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d be found. Third. That the thanks of the Department are also given to Generals Our and Siegel, and the officers and soldiers of their commands, for the matchless gallantry at the bloody battle of Pea Ridge, and to Major-Generals Grant and Buell, and their forces, for the glorious repulse of Beauregard, at Pittsburg, in Tennessee, and to Major-General Pope and his officers and soldiers for the bravery and skill displayed in their operations against the rebels and traitors entrenched at Ik spectators started, rumors of an unfavorable character with a view to a fleet prices, and in this they were partially successful. One of these rumors was that the rallied at Corinth, and, with large reinforcements, were again advancing upon Gen. Buell. Of course, there was not the slightest authority for these, stories, but the over credulous, in many cases, them down. The Merrimac, for the hundredth time, also, was reported as having come down, destroyed the Vanderbilt, shelled our camp
e empties of boasters, are determined to burn homes ends and goods, to destroy the produce of their fields, to carry off their families, their negroes, their cattle, and all that they have and to leave every place a desert from which the invader forces them to retire. The real beginning of the campaign may now be witnessed. From Tennessee we have but meagre accounts. In this region the Confederates have been thoroughly beaten. They seem to be wholly unprepared for the vigor of Grant, Buell and the rest of the Western Generals. The consequence has been the occupation of Central Tennessee by a Federal army, and the retreat of the Confederates to the Southern limits of the State. Here, however, they are said to be preparing for a stand. General Beauregard is in command, and place which is given in the telegram as Chavenoon, but which is probably Cleveland or Chattanooga, is their headquarters. These places are almost on the frontiers, of Georgina, but it is beyond a doubt tha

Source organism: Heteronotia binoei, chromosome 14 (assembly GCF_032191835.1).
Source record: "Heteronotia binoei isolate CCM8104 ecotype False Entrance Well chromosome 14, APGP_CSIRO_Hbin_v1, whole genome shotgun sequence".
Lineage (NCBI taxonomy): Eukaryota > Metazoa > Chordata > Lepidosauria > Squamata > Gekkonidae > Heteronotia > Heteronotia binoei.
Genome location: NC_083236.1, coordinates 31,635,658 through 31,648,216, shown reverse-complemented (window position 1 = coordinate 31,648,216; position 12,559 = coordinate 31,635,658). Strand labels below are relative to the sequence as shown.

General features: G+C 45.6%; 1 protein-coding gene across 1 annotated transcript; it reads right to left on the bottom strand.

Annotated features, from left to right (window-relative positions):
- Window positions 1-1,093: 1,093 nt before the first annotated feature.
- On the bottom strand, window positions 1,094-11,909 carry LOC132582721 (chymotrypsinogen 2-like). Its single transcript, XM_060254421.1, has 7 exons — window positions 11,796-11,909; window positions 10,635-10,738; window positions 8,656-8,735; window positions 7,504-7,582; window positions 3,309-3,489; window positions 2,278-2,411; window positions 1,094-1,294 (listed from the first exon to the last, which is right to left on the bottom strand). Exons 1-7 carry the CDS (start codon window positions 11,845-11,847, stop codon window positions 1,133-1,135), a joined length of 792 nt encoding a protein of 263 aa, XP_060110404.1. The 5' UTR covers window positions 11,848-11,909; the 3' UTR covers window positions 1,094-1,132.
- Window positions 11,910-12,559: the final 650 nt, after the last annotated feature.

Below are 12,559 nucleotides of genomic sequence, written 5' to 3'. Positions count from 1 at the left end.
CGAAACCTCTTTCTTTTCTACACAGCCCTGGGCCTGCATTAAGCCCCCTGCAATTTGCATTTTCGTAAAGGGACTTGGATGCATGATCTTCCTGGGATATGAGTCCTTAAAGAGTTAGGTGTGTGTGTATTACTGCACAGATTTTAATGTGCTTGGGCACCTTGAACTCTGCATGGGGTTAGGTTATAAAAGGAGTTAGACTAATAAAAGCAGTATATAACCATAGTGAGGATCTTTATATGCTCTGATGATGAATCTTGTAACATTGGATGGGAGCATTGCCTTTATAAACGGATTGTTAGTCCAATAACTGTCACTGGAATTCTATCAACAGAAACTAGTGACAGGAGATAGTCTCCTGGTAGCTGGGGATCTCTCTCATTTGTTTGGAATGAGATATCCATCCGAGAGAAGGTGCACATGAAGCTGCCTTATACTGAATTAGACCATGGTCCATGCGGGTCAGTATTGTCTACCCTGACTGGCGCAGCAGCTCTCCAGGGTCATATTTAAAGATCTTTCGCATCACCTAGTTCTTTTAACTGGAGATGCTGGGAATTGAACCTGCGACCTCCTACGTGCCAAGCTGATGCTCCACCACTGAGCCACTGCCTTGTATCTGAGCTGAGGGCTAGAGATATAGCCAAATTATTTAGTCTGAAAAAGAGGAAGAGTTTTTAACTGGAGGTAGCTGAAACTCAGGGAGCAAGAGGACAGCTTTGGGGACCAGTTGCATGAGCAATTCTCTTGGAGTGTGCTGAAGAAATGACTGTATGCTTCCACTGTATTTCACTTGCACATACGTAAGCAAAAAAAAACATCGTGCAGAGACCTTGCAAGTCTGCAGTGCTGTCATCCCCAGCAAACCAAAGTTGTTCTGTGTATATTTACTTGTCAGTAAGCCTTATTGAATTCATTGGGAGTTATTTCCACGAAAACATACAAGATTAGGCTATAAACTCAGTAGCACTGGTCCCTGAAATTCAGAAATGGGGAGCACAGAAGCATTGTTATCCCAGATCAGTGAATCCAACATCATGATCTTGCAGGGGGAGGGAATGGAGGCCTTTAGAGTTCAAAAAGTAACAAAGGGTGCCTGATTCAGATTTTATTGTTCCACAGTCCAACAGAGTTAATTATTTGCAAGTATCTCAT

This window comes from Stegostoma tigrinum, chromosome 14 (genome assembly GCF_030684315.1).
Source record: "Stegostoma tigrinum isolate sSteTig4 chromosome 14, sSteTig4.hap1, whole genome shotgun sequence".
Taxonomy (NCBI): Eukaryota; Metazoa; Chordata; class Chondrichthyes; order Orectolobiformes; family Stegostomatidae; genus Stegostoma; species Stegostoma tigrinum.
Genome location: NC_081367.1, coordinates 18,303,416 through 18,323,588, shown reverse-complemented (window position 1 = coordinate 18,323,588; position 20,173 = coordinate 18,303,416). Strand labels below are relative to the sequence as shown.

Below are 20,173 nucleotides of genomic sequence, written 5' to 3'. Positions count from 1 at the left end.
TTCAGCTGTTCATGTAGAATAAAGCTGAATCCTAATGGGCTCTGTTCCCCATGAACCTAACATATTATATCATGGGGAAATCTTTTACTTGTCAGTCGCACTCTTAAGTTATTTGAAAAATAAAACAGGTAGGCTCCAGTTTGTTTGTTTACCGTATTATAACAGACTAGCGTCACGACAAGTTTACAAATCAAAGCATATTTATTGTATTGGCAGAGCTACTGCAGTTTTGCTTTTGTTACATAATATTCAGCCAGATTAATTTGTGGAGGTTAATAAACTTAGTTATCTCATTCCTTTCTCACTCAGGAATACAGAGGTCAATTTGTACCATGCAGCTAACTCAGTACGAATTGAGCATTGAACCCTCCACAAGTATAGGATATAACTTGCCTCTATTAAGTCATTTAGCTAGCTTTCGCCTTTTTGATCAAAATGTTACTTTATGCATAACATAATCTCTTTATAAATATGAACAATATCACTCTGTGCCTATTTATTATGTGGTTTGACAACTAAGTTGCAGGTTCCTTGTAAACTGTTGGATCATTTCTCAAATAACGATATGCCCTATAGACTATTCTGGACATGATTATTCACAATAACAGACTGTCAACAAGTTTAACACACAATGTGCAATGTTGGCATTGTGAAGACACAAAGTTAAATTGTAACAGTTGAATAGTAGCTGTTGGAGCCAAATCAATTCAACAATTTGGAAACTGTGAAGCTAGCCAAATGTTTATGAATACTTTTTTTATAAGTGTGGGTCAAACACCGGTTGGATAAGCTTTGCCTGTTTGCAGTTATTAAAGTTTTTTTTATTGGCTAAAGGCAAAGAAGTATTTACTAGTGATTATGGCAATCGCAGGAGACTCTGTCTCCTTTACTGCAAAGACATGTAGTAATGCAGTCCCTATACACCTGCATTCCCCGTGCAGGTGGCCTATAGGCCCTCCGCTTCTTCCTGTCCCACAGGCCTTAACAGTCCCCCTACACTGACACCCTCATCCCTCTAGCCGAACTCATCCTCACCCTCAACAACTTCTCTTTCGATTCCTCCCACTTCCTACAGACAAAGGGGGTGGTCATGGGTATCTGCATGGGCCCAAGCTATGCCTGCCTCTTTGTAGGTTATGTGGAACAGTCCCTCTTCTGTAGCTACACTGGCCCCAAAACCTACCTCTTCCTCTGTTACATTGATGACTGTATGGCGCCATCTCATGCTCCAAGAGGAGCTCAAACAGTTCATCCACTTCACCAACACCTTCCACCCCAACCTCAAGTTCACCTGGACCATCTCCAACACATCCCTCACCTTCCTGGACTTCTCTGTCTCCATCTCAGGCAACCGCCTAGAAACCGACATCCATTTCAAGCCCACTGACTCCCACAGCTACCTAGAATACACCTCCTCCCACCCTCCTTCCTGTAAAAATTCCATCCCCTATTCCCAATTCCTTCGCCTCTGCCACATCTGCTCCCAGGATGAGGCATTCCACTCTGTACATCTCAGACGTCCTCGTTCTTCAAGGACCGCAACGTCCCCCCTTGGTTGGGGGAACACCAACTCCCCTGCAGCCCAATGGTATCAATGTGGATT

hting took place late in the afternoon. Gen. Buell's forces had by this time arrived on the opply laden to ferry any considerable number of Gen. Buell's forces across the river, the boats that werrived and took position on the right, and General Buell's forces, from the opposite side and Savanwith wonderful rapidity, and at 11 o'clock General Buell's forces had succeeded in flanking them anregiment after regiment which were sent to General Buell, who had again commenced to drive the rebein dismay and never made another stand. Gen Buell followed the retreating rebels, driving them receiving holes through their clothes. Gen. Buell remained with his troops during the entire defore us make any mention of the wounding of Gen.Buell. The correspondent says: Our loss in y driving our forces back with fearful loss. Gen. Buell, with Gen. Nelson's division, arrived at fouiately assume command in the field. [Where is Buell?] The St. Louis Democrat's Chiro special